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Wildlife in Serengeti-Park

Central American Agouti | Dasyprocta punctate

The Central American Agouti belongs to the rodent family and is a relative of the guinea pig. Its distribution ranges from Chiapas in Southern Mexico, through Central America, to Colombia, Ecuador and far western Venezuela. Agoutis are a diurnal species and live in monogamous pairs. They are found in rainforests, savannas, cultivated areas and thick brush, and mainly feed on fruits and seeds. They are important for dispersing seeds of plants.

Serengeti-Park animals: Agouti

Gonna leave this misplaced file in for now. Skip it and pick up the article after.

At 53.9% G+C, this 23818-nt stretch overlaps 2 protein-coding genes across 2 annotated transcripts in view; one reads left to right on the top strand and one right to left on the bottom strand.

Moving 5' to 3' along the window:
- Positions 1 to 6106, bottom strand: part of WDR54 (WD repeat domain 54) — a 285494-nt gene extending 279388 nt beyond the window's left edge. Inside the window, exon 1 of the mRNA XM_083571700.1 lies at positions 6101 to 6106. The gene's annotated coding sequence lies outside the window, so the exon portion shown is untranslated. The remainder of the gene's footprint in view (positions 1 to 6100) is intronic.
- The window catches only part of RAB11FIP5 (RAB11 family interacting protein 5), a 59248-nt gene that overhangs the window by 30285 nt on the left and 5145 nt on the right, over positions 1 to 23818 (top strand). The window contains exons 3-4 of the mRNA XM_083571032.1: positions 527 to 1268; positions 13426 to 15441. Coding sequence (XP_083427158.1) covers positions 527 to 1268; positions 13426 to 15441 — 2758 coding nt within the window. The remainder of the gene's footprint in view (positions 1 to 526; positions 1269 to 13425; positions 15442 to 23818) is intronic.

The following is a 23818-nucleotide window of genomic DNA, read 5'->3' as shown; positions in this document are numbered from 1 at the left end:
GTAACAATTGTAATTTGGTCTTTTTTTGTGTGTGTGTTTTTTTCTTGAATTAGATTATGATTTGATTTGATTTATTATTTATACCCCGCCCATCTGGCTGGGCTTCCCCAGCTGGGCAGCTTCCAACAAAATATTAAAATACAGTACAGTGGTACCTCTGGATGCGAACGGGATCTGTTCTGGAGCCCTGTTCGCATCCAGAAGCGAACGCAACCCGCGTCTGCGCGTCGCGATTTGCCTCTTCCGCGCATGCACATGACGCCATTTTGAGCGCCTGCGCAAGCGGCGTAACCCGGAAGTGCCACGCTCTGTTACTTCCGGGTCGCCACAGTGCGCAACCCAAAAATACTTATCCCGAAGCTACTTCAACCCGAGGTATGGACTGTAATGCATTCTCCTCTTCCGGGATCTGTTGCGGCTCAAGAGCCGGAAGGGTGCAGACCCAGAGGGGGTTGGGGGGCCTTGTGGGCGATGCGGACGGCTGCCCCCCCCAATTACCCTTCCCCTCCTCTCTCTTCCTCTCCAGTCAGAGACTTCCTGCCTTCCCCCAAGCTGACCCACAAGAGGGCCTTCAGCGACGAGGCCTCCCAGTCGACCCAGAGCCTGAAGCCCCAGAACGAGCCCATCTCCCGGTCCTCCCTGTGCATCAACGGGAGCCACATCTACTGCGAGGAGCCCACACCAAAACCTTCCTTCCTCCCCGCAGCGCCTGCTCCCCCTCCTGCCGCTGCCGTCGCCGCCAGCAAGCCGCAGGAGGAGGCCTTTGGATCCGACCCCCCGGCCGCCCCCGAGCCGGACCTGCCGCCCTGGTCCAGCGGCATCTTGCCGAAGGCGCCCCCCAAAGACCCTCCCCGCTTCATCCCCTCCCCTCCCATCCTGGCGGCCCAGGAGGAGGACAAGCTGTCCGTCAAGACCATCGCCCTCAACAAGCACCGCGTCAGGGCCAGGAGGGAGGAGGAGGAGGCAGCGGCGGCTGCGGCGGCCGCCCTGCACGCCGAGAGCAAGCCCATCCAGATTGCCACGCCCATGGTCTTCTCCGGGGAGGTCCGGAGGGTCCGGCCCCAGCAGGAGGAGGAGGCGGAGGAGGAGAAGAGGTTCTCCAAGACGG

Agoutis weigh about 3 to 4.2 kg and are reddish, orange or yellowish in color grizzled with black. They sit on their hind legs while holding food between their front paws. These animals are one of a few species that can crack the shell of nuts with their teeth. They find more nuts than they can eat at once, and then bury the rest. Mostly not all hiding places for food storage are new and forgotten. After a gestation period of about 3 months, a female gives birth to a litter of 1 to 2 cubs in burrows lined with leaves, roots and hair. Agoutis are considered as nest breeders, so their young are fully developed and born with open eyes. During the early stages of development, the babies stay hidden in the burrows.